“A small amount of the information gathered during the investigation was obtained under legislation authorising the collection and use of information via warrants and other means, and which limit the further use and disclosure of that information to limited prescribed circumstances,” the AGS told the inquiry in a March 27 letter.
The letter listed surveillance and tax legislation, the Crimes Act and two health laws – the National Health Act and the National Health Insurance Act. It also said section 60A of the Australian Federal Police Act precluded it from handing over Higgins’s counselling notes and the contents of her iCloud account.
“The AFP also considers that certain information provided to it by consent from Ms Higgins for the limited purpose of use in the investigation cannot be provided to the Board voluntarily under s 60A(2)(f),” the letter said. “This includes Ms Higgins’ iCloud records and Ms Higgins’ counselling records which have been redacted as personal information.”
It is not clear whether this impasse has since been resolved. The Saturday Paper asked the inquiry to clarify, but was told the board of inquiry “will not comment on the documents that it has received”.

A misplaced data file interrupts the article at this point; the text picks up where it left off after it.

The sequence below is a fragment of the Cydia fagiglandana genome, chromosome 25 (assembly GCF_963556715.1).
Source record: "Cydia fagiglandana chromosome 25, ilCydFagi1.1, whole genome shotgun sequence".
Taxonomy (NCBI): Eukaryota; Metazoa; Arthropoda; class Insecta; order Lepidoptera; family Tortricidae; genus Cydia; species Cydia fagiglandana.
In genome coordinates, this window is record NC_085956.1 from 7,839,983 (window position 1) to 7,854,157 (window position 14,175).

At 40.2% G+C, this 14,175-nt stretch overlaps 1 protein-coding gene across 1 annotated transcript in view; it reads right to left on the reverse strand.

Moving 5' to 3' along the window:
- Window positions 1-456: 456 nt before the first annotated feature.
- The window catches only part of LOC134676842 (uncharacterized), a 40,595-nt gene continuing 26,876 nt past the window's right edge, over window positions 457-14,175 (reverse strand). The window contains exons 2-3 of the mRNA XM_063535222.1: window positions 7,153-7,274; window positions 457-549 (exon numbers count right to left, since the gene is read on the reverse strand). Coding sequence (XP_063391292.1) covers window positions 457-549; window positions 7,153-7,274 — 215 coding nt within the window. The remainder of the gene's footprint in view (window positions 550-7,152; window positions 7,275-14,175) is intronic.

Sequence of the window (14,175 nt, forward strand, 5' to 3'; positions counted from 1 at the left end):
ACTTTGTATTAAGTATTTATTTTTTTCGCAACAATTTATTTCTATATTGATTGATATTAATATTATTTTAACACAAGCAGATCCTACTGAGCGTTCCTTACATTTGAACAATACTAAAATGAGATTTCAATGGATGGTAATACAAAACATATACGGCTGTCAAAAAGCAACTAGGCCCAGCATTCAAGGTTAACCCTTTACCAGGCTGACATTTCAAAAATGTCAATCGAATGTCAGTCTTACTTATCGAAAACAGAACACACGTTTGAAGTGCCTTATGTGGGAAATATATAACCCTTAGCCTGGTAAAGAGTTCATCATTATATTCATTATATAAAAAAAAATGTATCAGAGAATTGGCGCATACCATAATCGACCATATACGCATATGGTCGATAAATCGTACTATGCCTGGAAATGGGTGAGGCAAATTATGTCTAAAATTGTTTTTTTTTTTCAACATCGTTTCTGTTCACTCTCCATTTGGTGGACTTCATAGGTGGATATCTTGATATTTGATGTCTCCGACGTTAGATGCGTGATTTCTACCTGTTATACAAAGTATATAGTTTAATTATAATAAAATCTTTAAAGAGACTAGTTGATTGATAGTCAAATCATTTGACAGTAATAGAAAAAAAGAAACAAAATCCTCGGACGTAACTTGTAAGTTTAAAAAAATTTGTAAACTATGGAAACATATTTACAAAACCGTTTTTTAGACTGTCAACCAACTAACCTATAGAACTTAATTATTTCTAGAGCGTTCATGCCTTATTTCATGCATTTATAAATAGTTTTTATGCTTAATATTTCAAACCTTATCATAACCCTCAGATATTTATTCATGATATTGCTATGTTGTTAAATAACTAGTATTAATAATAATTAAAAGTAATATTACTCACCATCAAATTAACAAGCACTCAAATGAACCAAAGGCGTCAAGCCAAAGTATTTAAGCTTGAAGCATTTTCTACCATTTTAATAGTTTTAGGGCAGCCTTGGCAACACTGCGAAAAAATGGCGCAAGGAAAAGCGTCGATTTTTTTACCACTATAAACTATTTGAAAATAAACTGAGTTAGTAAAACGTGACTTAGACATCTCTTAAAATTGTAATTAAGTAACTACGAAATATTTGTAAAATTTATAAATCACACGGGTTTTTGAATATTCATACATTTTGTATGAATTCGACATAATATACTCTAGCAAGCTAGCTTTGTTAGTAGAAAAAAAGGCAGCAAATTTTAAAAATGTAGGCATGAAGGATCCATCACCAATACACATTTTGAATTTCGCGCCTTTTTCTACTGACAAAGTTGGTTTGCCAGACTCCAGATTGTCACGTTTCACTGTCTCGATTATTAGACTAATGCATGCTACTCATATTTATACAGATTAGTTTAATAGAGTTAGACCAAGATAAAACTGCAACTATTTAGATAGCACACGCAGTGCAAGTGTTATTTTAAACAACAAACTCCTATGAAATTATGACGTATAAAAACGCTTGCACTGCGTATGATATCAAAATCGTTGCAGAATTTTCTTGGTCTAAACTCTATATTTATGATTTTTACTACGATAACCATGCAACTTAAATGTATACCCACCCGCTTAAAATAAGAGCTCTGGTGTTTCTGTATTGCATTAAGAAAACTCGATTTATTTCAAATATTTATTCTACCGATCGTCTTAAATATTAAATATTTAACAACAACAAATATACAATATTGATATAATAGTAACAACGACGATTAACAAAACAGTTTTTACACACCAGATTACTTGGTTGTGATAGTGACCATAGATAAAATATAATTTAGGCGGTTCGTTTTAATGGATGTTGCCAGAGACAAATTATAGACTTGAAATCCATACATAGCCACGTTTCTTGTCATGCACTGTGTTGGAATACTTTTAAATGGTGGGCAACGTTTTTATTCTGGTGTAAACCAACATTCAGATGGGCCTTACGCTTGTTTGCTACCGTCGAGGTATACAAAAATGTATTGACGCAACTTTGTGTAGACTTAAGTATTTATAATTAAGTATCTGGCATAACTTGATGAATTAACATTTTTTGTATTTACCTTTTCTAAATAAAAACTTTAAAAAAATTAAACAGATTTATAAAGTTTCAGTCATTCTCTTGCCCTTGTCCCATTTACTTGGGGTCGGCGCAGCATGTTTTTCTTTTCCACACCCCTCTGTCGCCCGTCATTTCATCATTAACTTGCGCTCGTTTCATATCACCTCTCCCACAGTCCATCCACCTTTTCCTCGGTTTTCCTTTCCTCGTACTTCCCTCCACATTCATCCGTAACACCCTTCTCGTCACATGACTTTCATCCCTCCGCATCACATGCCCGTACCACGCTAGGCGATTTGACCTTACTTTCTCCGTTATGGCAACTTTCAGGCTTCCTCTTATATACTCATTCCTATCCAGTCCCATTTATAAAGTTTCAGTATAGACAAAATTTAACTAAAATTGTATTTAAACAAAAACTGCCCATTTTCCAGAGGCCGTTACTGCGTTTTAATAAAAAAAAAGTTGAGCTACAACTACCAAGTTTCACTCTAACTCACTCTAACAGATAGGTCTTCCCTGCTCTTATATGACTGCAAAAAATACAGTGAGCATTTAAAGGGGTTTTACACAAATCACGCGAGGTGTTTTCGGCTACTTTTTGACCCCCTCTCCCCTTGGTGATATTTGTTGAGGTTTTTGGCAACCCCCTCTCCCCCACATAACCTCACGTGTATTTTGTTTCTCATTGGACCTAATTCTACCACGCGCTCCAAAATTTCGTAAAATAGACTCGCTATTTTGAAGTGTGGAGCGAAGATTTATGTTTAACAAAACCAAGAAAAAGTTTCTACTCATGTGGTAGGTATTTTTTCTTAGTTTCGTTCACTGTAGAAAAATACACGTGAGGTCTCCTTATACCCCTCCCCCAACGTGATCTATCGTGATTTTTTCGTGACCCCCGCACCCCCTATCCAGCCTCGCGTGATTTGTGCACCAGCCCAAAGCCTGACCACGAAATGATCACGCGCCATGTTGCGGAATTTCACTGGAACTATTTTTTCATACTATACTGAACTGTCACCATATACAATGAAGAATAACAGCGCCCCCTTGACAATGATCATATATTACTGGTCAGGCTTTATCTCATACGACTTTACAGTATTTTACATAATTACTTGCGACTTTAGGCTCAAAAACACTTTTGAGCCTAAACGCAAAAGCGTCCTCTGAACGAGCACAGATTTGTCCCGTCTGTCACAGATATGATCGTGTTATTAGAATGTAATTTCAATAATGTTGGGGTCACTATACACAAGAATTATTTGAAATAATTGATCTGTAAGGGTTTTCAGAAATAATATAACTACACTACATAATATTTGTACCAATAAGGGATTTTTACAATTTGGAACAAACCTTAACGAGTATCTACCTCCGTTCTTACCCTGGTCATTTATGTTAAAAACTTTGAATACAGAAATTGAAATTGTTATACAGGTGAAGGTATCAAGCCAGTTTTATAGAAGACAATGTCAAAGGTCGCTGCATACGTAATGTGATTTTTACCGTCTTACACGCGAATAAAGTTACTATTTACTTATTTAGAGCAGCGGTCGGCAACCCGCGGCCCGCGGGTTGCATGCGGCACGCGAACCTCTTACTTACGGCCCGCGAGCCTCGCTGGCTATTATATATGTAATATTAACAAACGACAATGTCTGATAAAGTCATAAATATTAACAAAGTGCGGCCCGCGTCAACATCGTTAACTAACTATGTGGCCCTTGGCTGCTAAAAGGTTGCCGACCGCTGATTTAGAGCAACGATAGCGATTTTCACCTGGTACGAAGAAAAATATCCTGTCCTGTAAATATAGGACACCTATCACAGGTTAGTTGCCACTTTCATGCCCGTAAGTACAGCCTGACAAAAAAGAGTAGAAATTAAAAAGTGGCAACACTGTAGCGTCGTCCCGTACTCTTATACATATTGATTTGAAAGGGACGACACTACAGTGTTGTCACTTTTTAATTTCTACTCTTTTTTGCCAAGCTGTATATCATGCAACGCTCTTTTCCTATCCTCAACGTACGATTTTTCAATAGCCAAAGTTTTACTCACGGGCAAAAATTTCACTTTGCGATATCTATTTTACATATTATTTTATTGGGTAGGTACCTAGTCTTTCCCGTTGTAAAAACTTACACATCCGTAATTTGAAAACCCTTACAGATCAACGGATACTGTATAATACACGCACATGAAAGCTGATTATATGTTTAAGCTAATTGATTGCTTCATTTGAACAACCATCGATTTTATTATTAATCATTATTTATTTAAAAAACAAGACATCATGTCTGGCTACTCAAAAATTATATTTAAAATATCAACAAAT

ACT Policing also declined to say whether the documents had since been provided. “The AFP is working diligently to ensure it provides material requested by the board of inquiry to the full extent permissible by law and in a timely manner,” a spokesperson said.
The inquiry will examine the roles of the police who investigated Higgins’s rape allegation and prepared the brief of evidence, along with the actions undertaken by the Director of Public Prosecutions, Shane Drumgold, and his office in mounting and ending the prosecution, and the Victims of Crime Commissioner, Heidi Yates, who accompanied Higgins to court. Allegations that police engaged too closely with the defence during the criminal trial in October last year will likely also see Lehrmann’s barrister, Steven Whybrow, SC, called.